Manchester's newest collaborative hub is SpaceportX, the brainchild of local hero Doug Ward, founder of the co-working space TechHub Manchester. Ward is convinced that Manchester can become one of Europe's top five start-up destinations and firms using his SpacePortX technology include US digital agency Atlarge, whose CEO and founder Anand Pallegar recently hailed Manchester as a "deep pool of engineering talent".

The rapid growth of Manchester's tech start-up ecosystem has created a market for firms to provide training and upskilling. More than 50 Manchester-based start-ups exist purely to retrain the city's workforce to cater for its growing tech scene. For example, Northcoders was founded in 2015 to train people for careers in software development and cyber security, and it's seen more than 1,500 people graduate from its courses to claim positions in companies such as The Co-Op Bank and Footasylum, and Arctic Shores created an AI recruitment platform to help firms find the right talent.

We at Kao Data, have long recognised the benefits that Manchester offers to the business and research communities alike, and have recently invested £350m in the region to make it the next strategic location for our high performance data centre platform. This will be the first of our new Tier II locations in Europe, and will provide some much needed sustainable digital infrastructure to the plethora of enterprise and start-up organisations based in Manchester.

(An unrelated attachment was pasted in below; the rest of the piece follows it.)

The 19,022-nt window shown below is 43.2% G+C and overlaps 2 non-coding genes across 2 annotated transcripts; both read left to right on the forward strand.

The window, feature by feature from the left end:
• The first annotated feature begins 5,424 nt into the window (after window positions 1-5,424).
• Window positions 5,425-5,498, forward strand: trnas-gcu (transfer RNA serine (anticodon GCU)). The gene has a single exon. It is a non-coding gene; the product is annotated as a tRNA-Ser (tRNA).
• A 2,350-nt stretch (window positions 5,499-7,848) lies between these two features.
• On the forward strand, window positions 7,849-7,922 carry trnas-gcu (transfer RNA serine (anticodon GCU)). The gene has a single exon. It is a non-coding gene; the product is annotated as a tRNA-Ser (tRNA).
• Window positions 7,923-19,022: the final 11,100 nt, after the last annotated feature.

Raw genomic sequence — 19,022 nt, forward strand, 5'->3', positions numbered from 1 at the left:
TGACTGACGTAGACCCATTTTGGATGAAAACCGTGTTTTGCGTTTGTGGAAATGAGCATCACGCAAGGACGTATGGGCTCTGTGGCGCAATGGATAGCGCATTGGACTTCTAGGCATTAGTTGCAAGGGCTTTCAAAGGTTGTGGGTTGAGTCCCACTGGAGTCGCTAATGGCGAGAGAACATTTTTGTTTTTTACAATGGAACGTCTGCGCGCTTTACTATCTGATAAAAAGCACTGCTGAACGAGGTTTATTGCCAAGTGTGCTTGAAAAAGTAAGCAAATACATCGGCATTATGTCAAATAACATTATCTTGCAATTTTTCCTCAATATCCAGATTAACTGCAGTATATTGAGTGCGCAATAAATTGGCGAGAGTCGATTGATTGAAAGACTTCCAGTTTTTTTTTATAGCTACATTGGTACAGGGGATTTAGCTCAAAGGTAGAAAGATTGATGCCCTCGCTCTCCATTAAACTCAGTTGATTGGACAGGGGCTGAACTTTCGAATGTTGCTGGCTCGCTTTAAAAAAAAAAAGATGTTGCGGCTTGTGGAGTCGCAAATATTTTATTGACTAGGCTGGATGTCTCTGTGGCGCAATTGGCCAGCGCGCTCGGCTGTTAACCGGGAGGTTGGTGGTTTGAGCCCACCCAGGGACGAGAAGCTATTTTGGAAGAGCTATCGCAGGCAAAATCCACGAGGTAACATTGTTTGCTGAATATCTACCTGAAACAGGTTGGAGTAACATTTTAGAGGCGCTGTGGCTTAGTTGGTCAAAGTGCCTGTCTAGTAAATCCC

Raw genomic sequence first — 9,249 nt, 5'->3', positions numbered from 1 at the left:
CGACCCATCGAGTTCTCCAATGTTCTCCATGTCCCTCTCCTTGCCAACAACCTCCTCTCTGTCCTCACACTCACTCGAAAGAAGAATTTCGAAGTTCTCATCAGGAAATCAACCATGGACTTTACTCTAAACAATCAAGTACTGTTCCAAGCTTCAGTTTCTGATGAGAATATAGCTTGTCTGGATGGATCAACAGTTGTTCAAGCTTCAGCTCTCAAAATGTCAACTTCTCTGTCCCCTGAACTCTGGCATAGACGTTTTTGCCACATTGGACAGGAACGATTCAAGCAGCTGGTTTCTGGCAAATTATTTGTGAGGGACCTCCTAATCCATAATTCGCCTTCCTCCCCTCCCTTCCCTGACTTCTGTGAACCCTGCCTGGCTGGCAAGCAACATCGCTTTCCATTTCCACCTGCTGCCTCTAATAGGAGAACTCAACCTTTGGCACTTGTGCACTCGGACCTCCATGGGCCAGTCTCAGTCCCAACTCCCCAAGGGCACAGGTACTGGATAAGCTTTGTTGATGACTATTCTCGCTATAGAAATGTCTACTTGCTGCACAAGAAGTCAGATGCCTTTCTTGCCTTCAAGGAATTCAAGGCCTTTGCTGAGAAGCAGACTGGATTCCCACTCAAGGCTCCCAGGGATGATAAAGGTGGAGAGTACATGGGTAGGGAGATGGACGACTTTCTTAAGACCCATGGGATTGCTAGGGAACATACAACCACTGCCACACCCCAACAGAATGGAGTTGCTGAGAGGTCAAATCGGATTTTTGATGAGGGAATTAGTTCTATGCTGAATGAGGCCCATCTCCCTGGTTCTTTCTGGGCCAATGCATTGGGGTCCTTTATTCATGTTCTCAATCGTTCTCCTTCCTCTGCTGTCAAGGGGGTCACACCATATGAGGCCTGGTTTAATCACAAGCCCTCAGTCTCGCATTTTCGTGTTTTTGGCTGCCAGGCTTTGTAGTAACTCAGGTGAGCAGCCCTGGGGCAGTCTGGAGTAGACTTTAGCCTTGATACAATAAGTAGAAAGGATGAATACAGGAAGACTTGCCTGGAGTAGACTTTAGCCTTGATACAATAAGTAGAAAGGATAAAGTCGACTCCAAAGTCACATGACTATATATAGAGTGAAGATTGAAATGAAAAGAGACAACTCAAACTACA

In our next blog, we'll look at the most exciting artificial intelligence (AI) start-ups across the Northern Innovation scene. These ambitious firms are taking full advantage of Manchester's capabilities as a breeding ground for ground-breaking AI projects, from bot-detecting security platforms to Mind Tracing™ and gamified recruitment tools.

Spencer Lamb

Spencer Lamb is Chief Commercial Officer at Kao Data and an experienced figure within the industry. He has a keen interest in HPC, AI and hyperscale computing.